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Malum In Se

Prince of Minutiae

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September 23rd, 2008

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Treasury FAIL. loloshit.

September 15th, 2008

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I am very sorry to hear that David Foster Wallace has committed suicide. He was one of America's best writers, albeit sadly labeled as "hip" and handled with tongs of irony in the media and backlashed against after every much-hyped book release. I am always inspired whenever I pick up his books to read again.

July 29th, 2008

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W.

May 13th, 2008

If you belong to a trade group that deals in intellectual property, you have no doubt received crazed, panicky messages about the Orphan Works Act.

Here's why I think you should not be afraid, very afraid:

You already use a copyright notice. If you put a copyright notice on your work that would allow someone to contact you, congratulations. This bill is probably irrelevant to you. The copyright notice is still not required, but no one can claim it was an "orphan work" if your name, the date, and an email address was right there on it.

The bill requires a "diligent search" for the owner and public notice of the use. So, okay, you use a copyright notice, but someone removes it and unlawfully republishes your work. Then someone else comes along and they also republish your work, thinking it's an orphaned work. Does the second party get off scot-free? No. First, they are required to make a "diligent" search to find you. Then they have to notify the Copyright Office that they tried to find you and couldn't. And, even if they did all that, they still pay you damages if you sue. If they didn't do all that, the bill doesn't apply to them.

The bill limits damages, not rights. Under current copyright law, an infringer pays "statutory damages," a very high amount per work, as opposed to "actual damages," the money actually lost. "Statutory damages" is what allows the RIAA to sue soccer mommies for millions of dollars because they used a file-sharing program once. The proposed bill limits damages for infringement of orphan works to "reasonable compensation," which sounds a lot like actual damages. In other words, you still get paid for a violation, you just don't get inflated "statutory damages."

All in all, it seems damn harmless to me, and it could be beneficial to people who trade in intellectual property. Under the proposed bill, someone who wants to use an "orphan work" has to notify the Copyright Office, which puts that information in a database. Publishers can do the right thing when they want to use a work but can't find a creator. Assuming the database is public and easily accessible, creators can locate people who owe them money.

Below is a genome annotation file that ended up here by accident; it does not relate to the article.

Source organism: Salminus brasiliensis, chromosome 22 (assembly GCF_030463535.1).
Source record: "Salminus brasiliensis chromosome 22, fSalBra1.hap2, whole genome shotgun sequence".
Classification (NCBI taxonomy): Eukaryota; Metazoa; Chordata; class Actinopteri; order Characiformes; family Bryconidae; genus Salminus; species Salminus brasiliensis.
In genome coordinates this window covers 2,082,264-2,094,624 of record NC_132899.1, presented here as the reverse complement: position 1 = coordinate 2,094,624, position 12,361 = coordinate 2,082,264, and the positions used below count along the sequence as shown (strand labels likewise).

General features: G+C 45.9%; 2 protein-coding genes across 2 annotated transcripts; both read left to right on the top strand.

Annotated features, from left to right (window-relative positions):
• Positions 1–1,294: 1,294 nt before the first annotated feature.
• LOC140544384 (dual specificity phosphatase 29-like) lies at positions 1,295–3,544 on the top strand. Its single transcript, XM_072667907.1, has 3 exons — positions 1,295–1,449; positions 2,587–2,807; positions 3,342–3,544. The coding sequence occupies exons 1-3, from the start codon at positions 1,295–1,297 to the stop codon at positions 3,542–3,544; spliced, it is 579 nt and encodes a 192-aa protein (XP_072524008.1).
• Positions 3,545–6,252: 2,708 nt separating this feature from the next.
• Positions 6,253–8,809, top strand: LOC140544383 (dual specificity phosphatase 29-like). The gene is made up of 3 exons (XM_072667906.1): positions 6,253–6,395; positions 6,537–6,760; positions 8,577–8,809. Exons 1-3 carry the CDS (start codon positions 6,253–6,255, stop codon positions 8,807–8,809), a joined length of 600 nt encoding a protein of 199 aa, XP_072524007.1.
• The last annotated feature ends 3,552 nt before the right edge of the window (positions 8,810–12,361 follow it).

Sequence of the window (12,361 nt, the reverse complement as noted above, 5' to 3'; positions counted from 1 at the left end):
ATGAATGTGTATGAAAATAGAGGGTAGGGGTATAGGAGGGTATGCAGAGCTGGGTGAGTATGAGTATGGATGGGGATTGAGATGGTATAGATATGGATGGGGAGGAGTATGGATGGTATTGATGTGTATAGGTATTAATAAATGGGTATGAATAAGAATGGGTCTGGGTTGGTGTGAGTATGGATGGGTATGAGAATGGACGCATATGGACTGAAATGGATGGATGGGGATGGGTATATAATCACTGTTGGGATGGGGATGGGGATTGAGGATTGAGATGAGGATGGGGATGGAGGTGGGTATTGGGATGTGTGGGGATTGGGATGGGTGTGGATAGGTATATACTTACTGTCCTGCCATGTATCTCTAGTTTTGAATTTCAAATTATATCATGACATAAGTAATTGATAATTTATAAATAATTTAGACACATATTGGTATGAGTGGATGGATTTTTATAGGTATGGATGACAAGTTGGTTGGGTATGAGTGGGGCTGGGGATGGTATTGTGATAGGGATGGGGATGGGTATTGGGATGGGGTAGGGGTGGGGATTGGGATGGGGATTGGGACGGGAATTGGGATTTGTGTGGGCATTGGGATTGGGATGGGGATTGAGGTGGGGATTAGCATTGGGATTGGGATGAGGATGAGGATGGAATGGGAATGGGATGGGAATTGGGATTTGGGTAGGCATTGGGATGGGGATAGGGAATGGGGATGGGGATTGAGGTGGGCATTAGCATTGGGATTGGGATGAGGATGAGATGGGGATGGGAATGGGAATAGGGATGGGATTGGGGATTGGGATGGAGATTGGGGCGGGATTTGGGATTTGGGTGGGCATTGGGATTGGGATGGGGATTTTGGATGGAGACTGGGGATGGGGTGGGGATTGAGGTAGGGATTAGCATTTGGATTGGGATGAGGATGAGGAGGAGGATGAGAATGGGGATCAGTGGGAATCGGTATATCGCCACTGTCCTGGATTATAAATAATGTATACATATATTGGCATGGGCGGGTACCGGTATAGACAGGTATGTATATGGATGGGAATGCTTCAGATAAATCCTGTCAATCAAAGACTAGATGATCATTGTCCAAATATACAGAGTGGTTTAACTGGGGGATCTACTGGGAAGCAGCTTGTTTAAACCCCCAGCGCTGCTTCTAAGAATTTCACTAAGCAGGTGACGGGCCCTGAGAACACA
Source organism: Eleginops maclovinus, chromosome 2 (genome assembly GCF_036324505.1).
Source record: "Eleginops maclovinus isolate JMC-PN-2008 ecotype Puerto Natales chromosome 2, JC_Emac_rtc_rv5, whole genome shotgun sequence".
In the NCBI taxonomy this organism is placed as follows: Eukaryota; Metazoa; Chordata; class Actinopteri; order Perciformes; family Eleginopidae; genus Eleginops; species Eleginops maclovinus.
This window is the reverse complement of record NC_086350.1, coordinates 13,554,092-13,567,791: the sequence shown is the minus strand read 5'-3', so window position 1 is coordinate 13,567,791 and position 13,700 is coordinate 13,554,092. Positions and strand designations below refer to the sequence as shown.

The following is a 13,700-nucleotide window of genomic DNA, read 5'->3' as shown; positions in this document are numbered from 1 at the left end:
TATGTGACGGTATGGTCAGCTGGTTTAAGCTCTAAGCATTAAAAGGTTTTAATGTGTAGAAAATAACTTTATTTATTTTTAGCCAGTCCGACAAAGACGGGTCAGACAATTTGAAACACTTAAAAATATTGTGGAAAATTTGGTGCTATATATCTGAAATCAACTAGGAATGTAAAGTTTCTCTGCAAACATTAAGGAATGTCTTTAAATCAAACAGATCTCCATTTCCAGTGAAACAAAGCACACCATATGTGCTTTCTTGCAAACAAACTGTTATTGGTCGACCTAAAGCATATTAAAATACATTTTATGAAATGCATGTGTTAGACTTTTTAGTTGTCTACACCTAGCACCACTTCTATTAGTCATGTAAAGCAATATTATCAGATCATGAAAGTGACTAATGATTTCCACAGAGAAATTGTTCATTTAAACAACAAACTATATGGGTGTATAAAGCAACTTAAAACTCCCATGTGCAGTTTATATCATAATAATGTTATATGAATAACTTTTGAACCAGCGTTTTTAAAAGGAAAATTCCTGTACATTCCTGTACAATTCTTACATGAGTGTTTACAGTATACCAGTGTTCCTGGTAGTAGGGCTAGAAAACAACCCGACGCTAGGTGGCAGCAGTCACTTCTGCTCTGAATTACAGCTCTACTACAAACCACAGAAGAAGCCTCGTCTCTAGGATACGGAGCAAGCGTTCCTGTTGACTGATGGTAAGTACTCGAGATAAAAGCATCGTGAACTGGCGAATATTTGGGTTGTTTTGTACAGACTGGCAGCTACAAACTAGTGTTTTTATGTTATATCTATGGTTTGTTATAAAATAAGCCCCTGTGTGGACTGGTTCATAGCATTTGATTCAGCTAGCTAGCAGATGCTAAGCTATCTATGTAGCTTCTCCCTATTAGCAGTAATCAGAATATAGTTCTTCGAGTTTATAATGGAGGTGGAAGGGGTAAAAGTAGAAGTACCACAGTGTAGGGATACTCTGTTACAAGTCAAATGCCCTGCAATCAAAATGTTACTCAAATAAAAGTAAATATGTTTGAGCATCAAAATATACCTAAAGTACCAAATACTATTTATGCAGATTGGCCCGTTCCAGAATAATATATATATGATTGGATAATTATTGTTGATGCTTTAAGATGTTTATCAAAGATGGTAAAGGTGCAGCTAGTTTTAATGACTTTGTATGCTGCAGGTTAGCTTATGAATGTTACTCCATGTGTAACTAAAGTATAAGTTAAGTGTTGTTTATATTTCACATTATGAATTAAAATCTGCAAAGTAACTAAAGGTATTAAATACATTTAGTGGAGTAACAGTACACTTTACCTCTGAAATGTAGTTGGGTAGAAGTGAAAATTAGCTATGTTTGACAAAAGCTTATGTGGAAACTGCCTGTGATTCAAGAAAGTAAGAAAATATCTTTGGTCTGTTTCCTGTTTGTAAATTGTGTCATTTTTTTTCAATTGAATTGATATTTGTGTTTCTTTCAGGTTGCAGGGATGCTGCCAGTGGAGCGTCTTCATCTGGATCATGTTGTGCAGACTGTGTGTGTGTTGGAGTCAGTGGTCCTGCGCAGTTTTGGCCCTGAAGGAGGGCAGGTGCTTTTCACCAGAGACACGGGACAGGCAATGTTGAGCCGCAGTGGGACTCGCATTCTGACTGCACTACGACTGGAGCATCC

March 25th, 2008

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FINALLY. Someone finally made my big "if I had time, I would ..." project from last year: a Digg/Reddit for comics.

March 24th, 2008

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J.K. Rowling is suing a publisher that plans to print a book culled from a Harry Potter fan Web site. They go to trial in April. The publisher is claiming fair use.

After writing a somewhat lengthy paper about fair use, I can safely say it's awful. It's terrible. It's bad, bad law. I would have no idea how to advise the publisher. Unless you're doing something clearly and unmistakably wrong like selling burned copies of DVDs out of your trunk, the fair use argument is a complete coin toss. You might win, unless it's close to noon and the judge feels kind of hungry. You'll probably lose.

March 18th, 2008

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Read this: Obama's Speech on Race. You'll be glad you did. I'm honestly stunned by how good it is. (Though I could do without the tearjerker ending.) Politicians don't talk this way. Statesmen make speeches like this one.

February 29th, 2008

It's time to crater your work productivity and fill your long hours of leisure: Here you go.

Yep, that should do it. Hope you're not a Nielsen family.

January 15th, 2008

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The law school posts grades on a Web site and does not notify you in any other way when your grades are submitted. During Xmas break, I wrote a program to check the Web site for me because I found that I was opening the stupid Web site every 1.5 miliseconds. Once I wrote the program, I knew someone was compulsively checking grade status for me, and I could devote my time to other things, such as eating or sleeping.

During the break, I told a law school friend about the program, and he suggested that I could make pretty good money if I sold it to other law students for a small fee. I didn't believe him until I was sitting in class today and happened to see four separate classmates compulsively checking their grades on their laptops during class. Guess they're not programmers.

This is something I will definitely come back to in May.

January 13th, 2008

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  • All the posts on javascript are suddenly in Russian.

  • I wrote a program to check automatically and see if my grades had posted.

  • A friend told me that if I shared this program, I would be "a law school hero."

  • I tend to assume that my classmates are capable of doing the same stuff I am. But I guess sometimes they're not.

  • I'm thinking about sharing some of the software I've written to make my school's messed up Web systems work better. I have some fair-to-middling GreaseMonkey scripts.

  • In fact, I've been programming a lot the past few days, and I've enjoyed it.

  • Classes start tomorrow. I hope it will be a good semester.

  • I have to make myself edit this law review article now.

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